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Well, we start with a small definition of XOR for bit strings larger than zero bits. $x$ and $y$ are bit strings with the lenght $n$ and $x_{k}$ denoting the $k^{th}$ bit (from $0$ to $lenght - 1$). $||$ represents concatenation and $\oplus$ means XOR. So we get: $$ x \oplus y = ((x_{0} \oplus y_{0}) || (x_{1} \oplus y_{1}) || ... || (x_{n-1} \oplus ...


5

Yes, the XOR used in cryptography means the same bitwise XOR operator you're familiar with. And yes, to securely encrypt a message with XOR (alone), you do need a key that is as long as the message. In fact, if you have such a key (and it's completely random, and you never reuse it), then the resulting encryption scheme (known as the one-time pad) is ...


11

Yes, it's the same XOR. It gets used inside most of the algorithms, or just to merge a stream cipher and the plaintext. Everything is just bits, even text. The word "hello" is in ASCII "01101000 01100101 01101100 01101100 01101111". Just normal bits, grouped in 5 bytes. Now you can encrypt this string with a random string of 5 bytes, like an One-time pad. ...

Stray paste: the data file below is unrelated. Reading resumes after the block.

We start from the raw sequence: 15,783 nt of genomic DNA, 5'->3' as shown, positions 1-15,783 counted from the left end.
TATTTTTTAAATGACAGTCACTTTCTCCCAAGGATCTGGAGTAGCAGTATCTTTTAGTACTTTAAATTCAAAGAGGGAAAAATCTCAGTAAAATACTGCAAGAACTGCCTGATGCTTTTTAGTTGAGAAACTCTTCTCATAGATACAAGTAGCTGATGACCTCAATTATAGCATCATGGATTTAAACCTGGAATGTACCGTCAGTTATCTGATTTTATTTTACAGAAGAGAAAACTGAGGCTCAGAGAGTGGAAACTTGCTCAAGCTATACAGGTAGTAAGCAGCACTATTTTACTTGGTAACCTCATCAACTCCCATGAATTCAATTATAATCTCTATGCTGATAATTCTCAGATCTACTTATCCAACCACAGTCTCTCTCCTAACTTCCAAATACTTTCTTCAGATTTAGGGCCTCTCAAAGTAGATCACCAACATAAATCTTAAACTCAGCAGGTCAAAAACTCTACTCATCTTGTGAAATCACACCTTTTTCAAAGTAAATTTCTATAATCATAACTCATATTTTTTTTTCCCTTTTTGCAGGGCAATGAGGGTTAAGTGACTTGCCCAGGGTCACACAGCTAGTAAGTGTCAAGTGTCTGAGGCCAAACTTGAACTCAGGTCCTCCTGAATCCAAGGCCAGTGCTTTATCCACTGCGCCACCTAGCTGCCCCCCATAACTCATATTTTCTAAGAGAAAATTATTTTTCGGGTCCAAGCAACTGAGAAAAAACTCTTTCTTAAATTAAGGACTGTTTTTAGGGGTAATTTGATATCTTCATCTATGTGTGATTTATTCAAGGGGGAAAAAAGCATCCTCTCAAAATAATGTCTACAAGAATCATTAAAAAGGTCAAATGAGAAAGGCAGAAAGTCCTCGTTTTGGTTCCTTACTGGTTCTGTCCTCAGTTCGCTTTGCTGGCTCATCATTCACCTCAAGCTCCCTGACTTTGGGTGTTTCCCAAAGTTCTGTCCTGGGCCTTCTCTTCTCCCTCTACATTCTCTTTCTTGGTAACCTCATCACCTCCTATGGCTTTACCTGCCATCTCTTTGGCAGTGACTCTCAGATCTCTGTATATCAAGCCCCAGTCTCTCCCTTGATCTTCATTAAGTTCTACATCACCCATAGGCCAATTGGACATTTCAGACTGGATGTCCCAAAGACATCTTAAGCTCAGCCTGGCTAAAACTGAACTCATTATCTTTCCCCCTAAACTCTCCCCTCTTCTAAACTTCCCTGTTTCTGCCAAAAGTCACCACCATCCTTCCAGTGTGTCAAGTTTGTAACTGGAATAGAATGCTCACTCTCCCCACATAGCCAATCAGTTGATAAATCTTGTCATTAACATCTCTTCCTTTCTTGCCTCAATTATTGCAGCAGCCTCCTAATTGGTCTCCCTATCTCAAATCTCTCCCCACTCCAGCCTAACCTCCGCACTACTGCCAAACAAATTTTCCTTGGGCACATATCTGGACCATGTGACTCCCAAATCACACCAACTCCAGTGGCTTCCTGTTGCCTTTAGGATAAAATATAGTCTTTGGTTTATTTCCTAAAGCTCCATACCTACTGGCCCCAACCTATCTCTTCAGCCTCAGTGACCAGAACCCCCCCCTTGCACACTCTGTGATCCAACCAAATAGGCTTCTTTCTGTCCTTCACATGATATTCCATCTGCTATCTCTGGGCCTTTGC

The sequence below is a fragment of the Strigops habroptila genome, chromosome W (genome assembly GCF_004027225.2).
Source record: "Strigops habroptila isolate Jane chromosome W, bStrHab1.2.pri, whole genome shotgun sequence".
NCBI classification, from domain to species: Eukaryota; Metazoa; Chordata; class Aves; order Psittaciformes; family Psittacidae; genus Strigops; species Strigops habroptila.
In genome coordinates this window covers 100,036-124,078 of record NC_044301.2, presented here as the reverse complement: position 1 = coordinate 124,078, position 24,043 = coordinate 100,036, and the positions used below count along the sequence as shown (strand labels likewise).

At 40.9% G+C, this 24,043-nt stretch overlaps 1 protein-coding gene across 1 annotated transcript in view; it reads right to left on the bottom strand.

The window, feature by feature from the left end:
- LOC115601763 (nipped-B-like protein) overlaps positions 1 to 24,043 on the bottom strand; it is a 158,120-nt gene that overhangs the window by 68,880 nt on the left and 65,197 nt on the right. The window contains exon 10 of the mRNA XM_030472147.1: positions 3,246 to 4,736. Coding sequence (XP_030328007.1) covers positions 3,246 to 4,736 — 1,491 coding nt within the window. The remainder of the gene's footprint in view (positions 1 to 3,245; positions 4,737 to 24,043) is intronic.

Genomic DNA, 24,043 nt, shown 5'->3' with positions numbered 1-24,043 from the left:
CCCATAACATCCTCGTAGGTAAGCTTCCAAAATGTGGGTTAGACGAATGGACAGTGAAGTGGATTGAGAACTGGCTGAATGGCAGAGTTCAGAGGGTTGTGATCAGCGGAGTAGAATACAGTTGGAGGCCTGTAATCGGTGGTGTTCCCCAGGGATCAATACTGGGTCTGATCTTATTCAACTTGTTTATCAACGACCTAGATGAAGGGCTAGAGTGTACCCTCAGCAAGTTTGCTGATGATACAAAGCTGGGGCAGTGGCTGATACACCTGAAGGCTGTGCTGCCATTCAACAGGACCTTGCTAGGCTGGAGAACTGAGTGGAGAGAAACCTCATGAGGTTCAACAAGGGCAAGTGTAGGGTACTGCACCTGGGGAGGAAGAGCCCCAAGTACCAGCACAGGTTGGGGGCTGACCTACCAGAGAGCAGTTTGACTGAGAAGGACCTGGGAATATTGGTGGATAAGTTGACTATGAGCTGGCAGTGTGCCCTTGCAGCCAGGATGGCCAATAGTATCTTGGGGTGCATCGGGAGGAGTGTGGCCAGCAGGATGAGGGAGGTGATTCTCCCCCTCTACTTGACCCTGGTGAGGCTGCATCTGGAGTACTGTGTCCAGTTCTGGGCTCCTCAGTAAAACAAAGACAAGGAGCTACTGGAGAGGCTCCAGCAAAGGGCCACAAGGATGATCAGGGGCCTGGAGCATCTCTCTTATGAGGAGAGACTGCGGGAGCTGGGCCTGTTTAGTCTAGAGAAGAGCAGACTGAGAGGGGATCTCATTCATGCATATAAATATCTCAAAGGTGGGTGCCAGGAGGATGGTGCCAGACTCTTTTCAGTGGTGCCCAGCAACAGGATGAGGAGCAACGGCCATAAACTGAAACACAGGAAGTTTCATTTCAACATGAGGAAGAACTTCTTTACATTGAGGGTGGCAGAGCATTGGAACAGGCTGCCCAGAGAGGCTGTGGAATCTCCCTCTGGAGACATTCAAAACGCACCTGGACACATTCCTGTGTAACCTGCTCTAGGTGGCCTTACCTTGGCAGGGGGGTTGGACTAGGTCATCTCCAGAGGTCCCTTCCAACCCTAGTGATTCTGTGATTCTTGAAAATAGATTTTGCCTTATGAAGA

9

No, you can reuse a message as often as you want with the OTP. (But never reuse the key!) What happens if you reuse a key? The attacker can xor the two encrypted messages (ciphertexts) and gets the xor of the two plaintexts. The xor of two messages is highly insecure and can be easily turned into two plaintexts with some know patterns. What happens if you ...


2

No. As the key should be fully random - a premise that invalidates the use of an OTP in practice - that should not matter at all.



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